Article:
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Leftovers Become a Fabulous, and Frugal, Frittata Breakfast

A-photo-of-Colleen-NewquistLast weekend our good friends Joe and Sara came over, and instead of serving dinner, we made a meal out of appetizers.

We ate grilled Italian sausage sliced in chunks and tossed with roasted green peppers, olive oil, garlic, oregano, and a splash of sherry vinegar; bruschetta made with organic grape tomatoes, olive oil, garlic, basil, and balsamic vinegar; and tuna with olive oil, sherry vinegar, garlic, basil, capers, and two minced anchovies, all served with a crusty French bread.

And since I can’t seem to stop myself when it comes to cooking, we also enjoyed hummus with warm pita triangles and baked mini red and orange peppers stuffed with herbed goat cheese. Generous servings of wine and beer rounded out the menu, which we savored on the screen porch, thanks to an unseasonably warm April evening.

Sunday morning, the leftover sausage, stuffed peppers, and bruschetta made their way into a fantastic frittata. I sautéed a few baby portabella mushrooms that needed to be used and half an onion that was in the fridge; chopped the sausage and stuffed peppers and added them along with the tomato bruschetta to the mix; topped the frittata with grated Swiss and yum! Great appetizers became a great breakfast. And leftovers landed in our stomachs instead of—as they too often do—in the trash.   

   frittata 

How to make a deliciously frugal frittata 

Choose whatever ingredients you like, fresh, not so fresh (it's a great way to use up wilting vegetables) or left over. I’ve used leftover roasted potatoes, roasted peppers of all kinds (poblanos are a favorite), onions, garlic, tomatoes, zucchini, spinach, mushrooms, ham, sausage, green beans, bacon—you’re only limited by your tastes and imagination.

Sautee ingredients in olive oil or butter from pastured cows (that’s my latest food obsession, thanks to Nina Planck’s Good Food) to your preferred degree of tenderness in an oven-proof skillet.

Add herbs of your choice.

Add lightly beaten eggs (I usually use six or more, depending on size of skillet and number of people eating) with salt and pepper to taste.

Stir just enough to distribute eggs among ingredients; cook over medium-low heat until eggs start to set.

Add grated cheese of your choice on top and put under broiler for a few minutes, until cheese is melted and lightly golden.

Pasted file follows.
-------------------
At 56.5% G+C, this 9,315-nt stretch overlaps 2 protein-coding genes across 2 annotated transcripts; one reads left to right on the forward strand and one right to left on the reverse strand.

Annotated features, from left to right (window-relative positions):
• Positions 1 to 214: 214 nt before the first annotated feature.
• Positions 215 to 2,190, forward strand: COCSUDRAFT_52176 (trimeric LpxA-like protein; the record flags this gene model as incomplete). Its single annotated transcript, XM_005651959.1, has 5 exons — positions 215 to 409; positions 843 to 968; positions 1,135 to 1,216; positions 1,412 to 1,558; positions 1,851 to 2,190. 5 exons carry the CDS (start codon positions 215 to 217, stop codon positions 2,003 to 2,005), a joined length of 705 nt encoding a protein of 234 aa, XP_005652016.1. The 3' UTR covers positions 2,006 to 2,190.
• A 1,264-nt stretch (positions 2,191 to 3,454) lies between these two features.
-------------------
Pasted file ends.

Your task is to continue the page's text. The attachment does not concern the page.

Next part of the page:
Remove pan from oven and let frittata rest for five minutes. Slice and serve!

almost country_1
5/2/2011 8:09:59 PM

I am SO bad about checking for comments! Thanks for reading, Gail and Dave! About that pan...this one was relatively cheap, and unfortunately, it behave a little bit that way. It's fine for something like this, but it's uneven in conducting heat. My husband got a new skillet from my sisters for Christmas (since he does much of the cooking these days!). It's a Calphalon, and boy, it's great. That for me is what I look for most, even temperature distribution. I also like a heavy pan, and you've certainly got that with cast iron.


gail
4/23/2011 2:14:16 PM

Colleen, can I come for brunch? It sounds wonderful. My husband and I do things like that for dinner some nights. Its great.


nebraska dave
4/18/2011 5:43:59 PM

Colleen, a frittata? I had to look that one up not be Italian and all. Dictionary.com is my friend these days. It even tells me how to say it in a nice voice. What did we ever do without technology? It appears the Italians have perfected the ultimate combination of quiche and omelet. I see that you are cooking this delightful cuisine in an enamel covered cast iron skillet. Do you like the enamel covered cast iron? I've been looking at them in the store but just can't justify the expensive price. It looks like it would be a great improvement over the regular cast iron that I have. My only concern is if the enamel would chip over time. I've banged around the cast iron that I have since 1979 when I bought a set 4 skillets from 6 inch up to 12 inch for new for total cost of $10. It was the best purchase over the years. Pots and pans have come and gone but the cast iron is just as good as the day I bought it. Maybe even better. I have inherited several other pieces including a 12 inch soup pot with a lid that fits the skillet I have. It's great for soups and stews. Have a great frittata day.